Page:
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Medicaid planning is important for many senior citizens because of the high costs that go along with long-term care. The stark reality is that most people simply cannot pay these expenses comfortably out-of-pocket. This is because we are talking about an average annual expense exceeding $136,000 for nursing home care.

One of the misconceptions that is harbored by far to many people is the idea that Medicare will pay for everything once you become eligible for coverage. People who pay into the Medicare program sufficiently are eligible for enrollment at the age of 65 under currently existing laws.

Medicare is important, and it is very helpful, but it doesn’t cover everything in full, and it doesn’t cover long-term care at all. That’s right, you’re going to have to look elsewhere if you need assistance with your long-term care expenses.

That “elsewhere” is Medicaid for a great many people. The majority of elders in nursing homes are indeed enrolled in the Medicaid program. Many of these people were not poor throughout their lives, but long-term care expenses are so extreme they really have no other choice.

There are upper asset limits that you must stay within to qualify for Medicaid. Therefore, a common practice that people engage in is the Medicaid “spend down.” It’s kind of self-explanatory: you spend or give away your assets in advance of applying for Medicaid so that you can get within the upper asset limit.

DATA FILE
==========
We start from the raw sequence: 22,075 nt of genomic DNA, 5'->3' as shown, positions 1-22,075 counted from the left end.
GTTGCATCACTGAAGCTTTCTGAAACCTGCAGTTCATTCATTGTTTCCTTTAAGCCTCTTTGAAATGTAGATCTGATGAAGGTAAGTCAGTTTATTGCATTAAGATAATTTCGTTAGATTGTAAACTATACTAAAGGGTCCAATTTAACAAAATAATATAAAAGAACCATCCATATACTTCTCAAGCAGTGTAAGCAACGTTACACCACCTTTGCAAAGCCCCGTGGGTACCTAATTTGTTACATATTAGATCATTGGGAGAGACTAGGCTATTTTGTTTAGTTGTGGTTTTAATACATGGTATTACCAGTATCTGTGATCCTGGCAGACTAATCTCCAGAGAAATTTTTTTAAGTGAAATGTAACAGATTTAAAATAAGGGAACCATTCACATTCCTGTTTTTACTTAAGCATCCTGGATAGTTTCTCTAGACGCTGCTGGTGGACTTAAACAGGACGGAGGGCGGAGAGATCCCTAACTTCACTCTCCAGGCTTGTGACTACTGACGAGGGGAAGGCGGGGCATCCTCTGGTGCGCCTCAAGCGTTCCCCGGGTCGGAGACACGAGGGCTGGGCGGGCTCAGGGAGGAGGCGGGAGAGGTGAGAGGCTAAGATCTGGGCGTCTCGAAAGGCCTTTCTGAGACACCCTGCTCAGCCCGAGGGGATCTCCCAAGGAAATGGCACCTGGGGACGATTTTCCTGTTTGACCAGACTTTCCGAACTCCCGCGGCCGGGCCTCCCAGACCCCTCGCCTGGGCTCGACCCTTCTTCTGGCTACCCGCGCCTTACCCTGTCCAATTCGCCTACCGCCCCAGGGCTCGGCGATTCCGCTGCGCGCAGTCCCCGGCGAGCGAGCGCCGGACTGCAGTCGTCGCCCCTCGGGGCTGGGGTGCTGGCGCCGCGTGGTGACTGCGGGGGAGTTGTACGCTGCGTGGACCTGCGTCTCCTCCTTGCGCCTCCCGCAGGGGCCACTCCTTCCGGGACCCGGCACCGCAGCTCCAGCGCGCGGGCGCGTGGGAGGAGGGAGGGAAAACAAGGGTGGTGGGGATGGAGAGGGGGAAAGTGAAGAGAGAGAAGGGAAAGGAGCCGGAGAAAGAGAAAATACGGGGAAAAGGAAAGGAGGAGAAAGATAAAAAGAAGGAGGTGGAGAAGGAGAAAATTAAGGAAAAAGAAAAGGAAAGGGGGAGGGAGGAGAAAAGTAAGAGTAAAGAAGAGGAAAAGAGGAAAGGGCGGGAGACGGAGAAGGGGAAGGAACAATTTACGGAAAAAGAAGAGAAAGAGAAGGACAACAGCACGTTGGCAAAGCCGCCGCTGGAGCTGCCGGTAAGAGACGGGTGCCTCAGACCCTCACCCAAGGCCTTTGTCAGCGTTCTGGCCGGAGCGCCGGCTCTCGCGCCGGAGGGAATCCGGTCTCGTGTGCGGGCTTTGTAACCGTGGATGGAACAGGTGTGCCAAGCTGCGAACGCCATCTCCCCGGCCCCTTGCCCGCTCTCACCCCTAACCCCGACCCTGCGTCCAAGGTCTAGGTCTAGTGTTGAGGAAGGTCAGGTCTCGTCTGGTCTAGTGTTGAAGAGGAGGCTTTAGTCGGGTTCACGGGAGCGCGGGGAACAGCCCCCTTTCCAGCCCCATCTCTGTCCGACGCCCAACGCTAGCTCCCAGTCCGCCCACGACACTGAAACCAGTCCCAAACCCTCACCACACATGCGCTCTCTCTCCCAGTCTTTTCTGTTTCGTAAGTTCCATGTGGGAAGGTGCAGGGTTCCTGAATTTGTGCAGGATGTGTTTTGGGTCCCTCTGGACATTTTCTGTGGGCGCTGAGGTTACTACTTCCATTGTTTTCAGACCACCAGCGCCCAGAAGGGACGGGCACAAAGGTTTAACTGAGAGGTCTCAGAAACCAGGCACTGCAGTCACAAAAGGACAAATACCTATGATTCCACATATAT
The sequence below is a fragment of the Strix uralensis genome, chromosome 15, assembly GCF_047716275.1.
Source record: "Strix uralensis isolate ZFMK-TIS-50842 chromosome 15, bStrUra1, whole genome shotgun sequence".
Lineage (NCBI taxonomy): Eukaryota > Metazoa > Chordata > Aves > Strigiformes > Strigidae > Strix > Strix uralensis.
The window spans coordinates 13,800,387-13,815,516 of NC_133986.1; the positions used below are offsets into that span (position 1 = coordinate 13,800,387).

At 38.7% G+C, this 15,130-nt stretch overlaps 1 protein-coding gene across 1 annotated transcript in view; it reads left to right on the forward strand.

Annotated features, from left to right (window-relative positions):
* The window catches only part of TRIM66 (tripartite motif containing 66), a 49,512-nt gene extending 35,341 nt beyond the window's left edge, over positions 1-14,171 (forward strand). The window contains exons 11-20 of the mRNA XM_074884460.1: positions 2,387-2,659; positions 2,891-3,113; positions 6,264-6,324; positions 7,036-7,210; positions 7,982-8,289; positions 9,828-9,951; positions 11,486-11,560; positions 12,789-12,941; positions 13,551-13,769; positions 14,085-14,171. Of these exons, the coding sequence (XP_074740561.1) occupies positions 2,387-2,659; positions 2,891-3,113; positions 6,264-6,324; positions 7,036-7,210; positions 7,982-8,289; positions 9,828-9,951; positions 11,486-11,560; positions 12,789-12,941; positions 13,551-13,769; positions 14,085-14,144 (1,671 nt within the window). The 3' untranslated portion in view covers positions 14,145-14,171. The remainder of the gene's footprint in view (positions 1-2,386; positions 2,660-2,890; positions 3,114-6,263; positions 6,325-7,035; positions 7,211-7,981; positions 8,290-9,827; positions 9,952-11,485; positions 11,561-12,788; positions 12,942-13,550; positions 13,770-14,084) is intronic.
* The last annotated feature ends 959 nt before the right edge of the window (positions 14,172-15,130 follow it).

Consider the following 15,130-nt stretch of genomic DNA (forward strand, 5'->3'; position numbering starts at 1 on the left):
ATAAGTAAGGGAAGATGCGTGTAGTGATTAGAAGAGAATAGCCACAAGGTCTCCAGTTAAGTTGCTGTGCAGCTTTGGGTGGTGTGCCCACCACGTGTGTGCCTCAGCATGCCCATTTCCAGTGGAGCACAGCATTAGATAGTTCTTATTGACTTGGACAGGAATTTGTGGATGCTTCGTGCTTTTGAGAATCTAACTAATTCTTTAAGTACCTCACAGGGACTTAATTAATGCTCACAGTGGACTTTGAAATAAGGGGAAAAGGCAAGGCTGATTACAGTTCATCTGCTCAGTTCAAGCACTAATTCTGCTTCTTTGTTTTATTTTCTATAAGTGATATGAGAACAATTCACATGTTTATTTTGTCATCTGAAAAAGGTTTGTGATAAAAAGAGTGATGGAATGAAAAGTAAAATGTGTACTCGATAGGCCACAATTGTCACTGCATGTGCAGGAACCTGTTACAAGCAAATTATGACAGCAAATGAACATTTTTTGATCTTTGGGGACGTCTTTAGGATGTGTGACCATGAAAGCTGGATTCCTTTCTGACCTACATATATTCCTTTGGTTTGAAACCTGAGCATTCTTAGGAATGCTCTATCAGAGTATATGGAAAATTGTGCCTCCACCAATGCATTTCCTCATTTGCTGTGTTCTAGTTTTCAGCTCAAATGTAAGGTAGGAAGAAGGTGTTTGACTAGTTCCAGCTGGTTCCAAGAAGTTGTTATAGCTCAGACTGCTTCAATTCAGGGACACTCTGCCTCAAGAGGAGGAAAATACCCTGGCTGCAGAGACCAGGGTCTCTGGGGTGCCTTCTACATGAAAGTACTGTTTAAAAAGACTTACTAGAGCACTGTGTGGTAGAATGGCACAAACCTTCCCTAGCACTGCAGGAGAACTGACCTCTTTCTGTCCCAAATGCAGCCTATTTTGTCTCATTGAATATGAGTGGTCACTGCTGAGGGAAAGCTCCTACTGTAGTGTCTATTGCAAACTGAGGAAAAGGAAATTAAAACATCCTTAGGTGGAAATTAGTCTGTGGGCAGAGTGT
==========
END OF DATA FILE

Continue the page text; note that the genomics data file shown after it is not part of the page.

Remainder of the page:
This involves careful advance planning if you want to do it effectively. The upper asset limit is only part of the equation. You also want to consider Medicaid recovery efforts, and you should carefully evaluate the well-being of your spouse if you are entering a long-term care facility and your spouse is still healthy enough to live on his or her own. There are complex rules governing what is allowable for the healthy or community spouse.

When is it too late to start planning ahead with Medicaid eligibility in mind? In a way it is never too late. Even if you should have started earlier, you can improve your situation by working with an elder law attorney to take the right steps.

However, to be optimally prepared you should get started at least five years before you have any intentions of applying for Medicaid eligibility. This is because of the fact that the Medicaid program examines your financial transactions going back five years to make sure that you have not given away anything in an effort to spend down.

If Medicaid finds evidence of a spend down within five years of your application you will not be deemed immediately eligible for the program. You will be penalized, and this penalty will delay your eligibility. It is important to speak with an elder law attorney, and find out what you need to do to protect your loved ones.

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